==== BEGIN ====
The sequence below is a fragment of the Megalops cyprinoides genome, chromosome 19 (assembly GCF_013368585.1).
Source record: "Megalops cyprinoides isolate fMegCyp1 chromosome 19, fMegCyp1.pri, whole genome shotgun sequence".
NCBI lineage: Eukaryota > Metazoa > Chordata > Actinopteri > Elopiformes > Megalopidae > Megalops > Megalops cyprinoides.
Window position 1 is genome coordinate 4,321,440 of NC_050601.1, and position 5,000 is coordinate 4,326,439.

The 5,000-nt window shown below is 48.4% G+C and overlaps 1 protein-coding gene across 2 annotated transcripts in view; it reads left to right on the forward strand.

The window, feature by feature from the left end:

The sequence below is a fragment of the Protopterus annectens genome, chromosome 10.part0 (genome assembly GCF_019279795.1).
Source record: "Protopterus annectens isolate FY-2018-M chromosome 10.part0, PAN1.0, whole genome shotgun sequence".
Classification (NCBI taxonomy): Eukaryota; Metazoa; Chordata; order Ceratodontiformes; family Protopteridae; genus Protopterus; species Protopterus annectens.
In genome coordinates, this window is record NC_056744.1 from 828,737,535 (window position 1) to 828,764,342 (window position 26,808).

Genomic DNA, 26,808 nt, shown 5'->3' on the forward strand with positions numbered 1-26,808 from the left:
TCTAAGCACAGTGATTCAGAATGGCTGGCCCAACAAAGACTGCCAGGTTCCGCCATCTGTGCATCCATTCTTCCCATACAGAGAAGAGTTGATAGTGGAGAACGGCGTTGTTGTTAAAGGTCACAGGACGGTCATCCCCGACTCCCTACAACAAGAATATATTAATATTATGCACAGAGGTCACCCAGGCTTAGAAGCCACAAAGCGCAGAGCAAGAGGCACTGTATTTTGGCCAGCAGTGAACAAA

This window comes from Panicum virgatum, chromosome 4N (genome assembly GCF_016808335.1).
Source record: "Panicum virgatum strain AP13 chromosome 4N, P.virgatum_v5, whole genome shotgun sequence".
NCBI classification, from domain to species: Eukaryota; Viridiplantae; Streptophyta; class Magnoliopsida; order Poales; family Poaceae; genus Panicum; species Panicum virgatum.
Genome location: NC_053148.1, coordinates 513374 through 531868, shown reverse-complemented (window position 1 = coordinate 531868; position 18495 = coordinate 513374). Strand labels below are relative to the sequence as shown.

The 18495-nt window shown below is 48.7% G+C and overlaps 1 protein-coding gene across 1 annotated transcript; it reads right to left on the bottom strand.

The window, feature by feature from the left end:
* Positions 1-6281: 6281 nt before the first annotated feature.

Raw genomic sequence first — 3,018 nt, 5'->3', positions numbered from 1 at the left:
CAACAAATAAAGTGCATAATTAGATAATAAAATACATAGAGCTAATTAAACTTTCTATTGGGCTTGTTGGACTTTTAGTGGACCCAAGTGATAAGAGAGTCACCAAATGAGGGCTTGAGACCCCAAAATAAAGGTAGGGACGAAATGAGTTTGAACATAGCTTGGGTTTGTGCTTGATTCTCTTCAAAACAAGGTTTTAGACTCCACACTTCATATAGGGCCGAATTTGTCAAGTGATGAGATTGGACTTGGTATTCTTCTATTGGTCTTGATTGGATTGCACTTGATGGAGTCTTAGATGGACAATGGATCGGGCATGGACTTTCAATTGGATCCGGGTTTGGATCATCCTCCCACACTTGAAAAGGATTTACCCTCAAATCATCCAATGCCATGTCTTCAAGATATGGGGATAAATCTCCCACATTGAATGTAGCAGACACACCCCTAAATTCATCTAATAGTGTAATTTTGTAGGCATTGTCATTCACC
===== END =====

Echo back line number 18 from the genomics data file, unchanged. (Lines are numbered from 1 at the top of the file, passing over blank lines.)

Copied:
The window, feature by feature from the left end: